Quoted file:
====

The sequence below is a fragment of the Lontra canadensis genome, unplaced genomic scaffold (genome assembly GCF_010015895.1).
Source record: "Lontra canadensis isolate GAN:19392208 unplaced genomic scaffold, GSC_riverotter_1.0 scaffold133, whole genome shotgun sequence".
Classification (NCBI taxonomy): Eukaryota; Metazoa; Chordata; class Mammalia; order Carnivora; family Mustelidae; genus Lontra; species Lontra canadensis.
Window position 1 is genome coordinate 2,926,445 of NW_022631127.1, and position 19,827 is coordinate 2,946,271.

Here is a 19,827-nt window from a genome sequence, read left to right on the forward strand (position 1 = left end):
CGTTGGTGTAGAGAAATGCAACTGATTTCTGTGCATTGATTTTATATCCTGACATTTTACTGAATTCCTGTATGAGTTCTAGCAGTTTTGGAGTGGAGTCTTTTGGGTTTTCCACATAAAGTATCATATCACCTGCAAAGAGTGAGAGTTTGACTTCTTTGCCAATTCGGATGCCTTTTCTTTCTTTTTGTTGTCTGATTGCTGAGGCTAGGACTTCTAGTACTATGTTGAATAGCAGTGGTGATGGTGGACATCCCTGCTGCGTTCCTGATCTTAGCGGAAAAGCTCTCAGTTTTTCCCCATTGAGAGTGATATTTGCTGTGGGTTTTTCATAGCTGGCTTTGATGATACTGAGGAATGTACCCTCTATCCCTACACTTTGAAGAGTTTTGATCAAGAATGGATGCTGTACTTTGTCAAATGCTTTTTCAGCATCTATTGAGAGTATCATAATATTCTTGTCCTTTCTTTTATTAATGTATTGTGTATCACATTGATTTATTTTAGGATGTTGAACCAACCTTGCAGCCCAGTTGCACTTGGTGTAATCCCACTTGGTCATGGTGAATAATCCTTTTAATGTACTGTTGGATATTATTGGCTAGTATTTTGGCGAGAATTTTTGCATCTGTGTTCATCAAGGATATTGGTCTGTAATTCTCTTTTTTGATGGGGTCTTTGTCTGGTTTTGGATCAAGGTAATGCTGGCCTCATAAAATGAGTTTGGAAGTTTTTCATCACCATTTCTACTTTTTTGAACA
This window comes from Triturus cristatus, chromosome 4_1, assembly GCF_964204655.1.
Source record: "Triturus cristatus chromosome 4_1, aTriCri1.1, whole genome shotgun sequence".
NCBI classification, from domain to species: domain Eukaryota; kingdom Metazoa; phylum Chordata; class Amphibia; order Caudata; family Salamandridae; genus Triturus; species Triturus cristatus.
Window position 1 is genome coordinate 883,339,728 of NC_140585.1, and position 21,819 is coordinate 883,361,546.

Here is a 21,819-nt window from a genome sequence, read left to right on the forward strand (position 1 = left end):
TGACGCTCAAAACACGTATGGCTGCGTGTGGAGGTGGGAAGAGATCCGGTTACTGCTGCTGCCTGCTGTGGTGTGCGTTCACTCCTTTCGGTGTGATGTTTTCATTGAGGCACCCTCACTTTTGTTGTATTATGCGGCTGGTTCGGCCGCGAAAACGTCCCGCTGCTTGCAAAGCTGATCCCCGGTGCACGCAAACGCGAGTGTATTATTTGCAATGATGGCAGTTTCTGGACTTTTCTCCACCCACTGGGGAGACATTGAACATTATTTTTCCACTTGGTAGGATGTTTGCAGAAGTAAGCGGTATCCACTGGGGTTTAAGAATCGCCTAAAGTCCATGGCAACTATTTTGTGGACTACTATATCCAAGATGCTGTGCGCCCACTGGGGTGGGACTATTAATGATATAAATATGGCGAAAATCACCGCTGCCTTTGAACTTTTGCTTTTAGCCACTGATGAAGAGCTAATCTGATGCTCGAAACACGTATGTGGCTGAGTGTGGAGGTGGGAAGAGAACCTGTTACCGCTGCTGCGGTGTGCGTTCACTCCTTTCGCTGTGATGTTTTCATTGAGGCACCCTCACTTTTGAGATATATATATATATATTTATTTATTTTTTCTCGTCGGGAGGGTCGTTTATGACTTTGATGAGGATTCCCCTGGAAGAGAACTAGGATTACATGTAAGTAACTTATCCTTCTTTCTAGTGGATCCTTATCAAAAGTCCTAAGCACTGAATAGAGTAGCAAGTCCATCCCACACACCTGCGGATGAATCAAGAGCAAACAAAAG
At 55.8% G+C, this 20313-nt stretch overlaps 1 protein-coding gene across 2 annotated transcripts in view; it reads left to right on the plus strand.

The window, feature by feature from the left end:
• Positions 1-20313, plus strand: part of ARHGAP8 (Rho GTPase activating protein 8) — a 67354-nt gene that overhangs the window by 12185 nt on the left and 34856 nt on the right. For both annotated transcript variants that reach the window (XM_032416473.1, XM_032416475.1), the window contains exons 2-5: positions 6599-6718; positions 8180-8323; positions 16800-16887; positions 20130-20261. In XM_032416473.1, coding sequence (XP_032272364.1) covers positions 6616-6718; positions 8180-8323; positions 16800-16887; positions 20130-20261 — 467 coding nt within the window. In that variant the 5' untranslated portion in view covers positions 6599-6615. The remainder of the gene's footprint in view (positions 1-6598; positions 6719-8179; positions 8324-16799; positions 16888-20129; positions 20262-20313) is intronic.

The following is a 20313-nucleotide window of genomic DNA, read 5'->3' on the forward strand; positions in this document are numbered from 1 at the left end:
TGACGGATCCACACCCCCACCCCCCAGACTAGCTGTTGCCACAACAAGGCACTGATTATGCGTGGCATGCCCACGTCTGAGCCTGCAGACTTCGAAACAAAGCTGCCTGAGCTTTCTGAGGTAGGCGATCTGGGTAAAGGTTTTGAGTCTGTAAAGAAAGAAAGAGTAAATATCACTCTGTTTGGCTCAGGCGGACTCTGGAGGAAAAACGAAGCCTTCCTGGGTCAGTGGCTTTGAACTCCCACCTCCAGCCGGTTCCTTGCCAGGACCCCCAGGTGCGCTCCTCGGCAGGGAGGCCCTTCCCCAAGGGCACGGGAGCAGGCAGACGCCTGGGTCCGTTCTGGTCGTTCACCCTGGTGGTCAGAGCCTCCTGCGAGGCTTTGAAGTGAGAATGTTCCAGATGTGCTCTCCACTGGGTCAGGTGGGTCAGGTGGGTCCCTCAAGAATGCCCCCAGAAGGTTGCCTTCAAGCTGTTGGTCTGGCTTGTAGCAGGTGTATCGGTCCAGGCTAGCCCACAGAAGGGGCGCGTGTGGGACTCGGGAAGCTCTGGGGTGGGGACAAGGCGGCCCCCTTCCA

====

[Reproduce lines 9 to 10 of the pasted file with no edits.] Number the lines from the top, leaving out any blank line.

NCBI classification, from domain to species: domain Eukaryota; kingdom Metazoa; phylum Chordata; class Amphibia; order Caudata; family Salamandridae; genus Triturus; species Triturus cristatus.
Window position 1 is genome coordinate 883,339,728 of NC_140585.1, and position 21,819 is coordinate 883,361,546.